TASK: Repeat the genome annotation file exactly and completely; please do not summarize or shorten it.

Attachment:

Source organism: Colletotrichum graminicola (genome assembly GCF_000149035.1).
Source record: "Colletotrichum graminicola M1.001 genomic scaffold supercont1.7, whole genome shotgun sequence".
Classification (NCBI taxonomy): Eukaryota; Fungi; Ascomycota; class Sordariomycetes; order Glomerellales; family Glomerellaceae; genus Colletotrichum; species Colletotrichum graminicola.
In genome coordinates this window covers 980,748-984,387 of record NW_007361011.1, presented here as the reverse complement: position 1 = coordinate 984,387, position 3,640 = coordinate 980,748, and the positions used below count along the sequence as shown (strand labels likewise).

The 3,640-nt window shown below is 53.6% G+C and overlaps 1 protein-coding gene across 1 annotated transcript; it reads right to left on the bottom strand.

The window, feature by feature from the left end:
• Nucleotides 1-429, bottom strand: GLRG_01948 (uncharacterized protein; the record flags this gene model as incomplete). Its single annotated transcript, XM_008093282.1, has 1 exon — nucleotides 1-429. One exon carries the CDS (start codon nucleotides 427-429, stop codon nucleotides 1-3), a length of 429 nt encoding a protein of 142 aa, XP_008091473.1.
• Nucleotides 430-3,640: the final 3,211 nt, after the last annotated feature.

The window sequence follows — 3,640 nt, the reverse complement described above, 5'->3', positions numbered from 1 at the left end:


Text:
Source organism: Colletotrichum graminicola (genome assembly GCF_000149035.1).
Source record: "Colletotrichum graminicola M1.001 genomic scaffold supercont1.7, whole genome shotgun sequence".
Classification (NCBI taxonomy): Eukaryota; Fungi; Ascomycota; class Sordariomycetes; order Glomerellales; family Glomerellaceae; genus Colletotrichum; species Colletotrichum graminicola.
In genome coordinates this window covers 980,748-984,387 of record NW_007361011.1, presented here as the reverse complement: position 1 = coordinate 984,387, position 3,640 = coordinate 980,748, and the positions used below count along the sequence as shown (strand labels likewise).

The 3,640-nt window shown below is 53.6% G+C and overlaps 1 protein-coding gene across 1 annotated transcript; it reads right to left on the bottom strand.

The window, feature by feature from the left end:
• Nucleotides 1-429, bottom strand: GLRG_01948 (uncharacterized protein; the record flags this gene model as incomplete). Its single annotated transcript, XM_008093282.1, has 1 exon — nucleotides 1-429. One exon carries the CDS (start codon nucleotides 427-429, stop codon nucleotides 1-3), a length of 429 nt encoding a protein of 142 aa, XP_008091473.1.
• Nucleotides 430-3,640: the final 3,211 nt, after the last annotated feature.

The window sequence follows — 3,640 nt, the reverse complement described above, 5'->3', positions numbered from 1 at the left end: